One can’t use this same argument with Germany, with its strong social security system and apparently much weaker incentive structures for risk taking and entrepreneurship. I recently accompanied the Finance Minister Mathias Cormann on a trade delegation to Germany. The thing that struck me in the many meetings with industry, government and universities was the high degree of collaboration in German society. This begins at the political level where consensus politics is the norm in the German system. It also, however, permeates industry.
The German cluster system seems to involve remarkable collaboration not just between industry and university but between industries. The system is highly focussed building clusters of real scale in areas clearly focussed on the industrial future of the nation. Areas such as Biotech, Silicon and Solar, Aviation, Automotive, Software and Carbon and Composites have not been chosen arbitrarily. The level of genuine collaboration between the industry partners was remarkable. I doubt this would occur in Australia where I suspect the Intellectual Property issues would prevail. The same observation could also be made about universities in Germany. Acceptance of differential funding through programs like the Excellence Initiative, seems greater than I would expect in Australia. There is a recognition that building excellence in major clusters has a benefit for the whole nation.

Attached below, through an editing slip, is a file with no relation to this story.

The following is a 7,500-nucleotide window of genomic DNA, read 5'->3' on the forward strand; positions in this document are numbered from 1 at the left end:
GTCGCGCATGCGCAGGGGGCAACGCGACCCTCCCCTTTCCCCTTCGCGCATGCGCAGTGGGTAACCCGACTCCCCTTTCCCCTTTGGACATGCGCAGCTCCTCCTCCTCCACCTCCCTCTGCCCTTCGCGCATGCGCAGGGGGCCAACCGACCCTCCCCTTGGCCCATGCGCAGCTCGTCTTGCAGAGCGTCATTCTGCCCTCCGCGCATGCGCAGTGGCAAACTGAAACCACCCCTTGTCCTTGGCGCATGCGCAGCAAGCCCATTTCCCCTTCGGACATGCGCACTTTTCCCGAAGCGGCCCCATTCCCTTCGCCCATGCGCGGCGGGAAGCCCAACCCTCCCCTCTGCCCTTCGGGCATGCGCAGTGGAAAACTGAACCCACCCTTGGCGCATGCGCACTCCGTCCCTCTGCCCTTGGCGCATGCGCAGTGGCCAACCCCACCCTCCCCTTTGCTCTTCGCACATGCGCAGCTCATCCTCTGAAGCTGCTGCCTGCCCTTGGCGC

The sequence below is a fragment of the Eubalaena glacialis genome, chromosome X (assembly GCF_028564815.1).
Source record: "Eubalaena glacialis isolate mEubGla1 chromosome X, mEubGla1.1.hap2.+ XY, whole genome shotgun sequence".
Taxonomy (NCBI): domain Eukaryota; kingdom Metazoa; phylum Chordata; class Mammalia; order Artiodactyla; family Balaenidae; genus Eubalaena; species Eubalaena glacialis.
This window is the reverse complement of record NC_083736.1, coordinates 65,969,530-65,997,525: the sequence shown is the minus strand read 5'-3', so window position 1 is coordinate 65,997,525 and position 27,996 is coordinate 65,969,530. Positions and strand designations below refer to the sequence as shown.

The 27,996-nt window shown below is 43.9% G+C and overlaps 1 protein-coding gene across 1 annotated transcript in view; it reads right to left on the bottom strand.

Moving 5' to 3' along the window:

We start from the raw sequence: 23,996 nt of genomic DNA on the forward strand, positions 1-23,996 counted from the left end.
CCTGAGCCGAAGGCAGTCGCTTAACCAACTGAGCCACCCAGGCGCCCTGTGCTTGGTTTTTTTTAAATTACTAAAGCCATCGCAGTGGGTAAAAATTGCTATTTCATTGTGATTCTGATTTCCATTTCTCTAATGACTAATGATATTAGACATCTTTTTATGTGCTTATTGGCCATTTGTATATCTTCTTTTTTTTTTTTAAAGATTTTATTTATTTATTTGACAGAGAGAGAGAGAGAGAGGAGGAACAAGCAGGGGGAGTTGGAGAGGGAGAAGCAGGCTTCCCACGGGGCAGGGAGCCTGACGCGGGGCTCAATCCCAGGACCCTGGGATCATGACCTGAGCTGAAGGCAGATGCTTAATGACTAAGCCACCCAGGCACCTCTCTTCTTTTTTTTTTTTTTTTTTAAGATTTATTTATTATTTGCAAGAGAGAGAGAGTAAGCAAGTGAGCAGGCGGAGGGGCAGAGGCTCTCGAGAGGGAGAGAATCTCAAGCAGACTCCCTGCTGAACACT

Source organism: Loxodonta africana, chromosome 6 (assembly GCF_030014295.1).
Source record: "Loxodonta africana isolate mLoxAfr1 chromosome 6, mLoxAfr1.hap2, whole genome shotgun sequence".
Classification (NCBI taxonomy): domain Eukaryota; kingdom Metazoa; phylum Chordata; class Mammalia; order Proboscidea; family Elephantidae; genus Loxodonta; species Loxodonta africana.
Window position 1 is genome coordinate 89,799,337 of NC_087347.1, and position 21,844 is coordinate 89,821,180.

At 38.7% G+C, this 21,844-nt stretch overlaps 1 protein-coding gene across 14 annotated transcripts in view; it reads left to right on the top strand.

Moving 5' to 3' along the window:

I would not be so presumptuous to believe that I have a recipe that could provide Australia with a high technology manufacturing future. However, I believe the points outlined above do provide some guidance which we should carefully consider. Let me try and summarise these issues.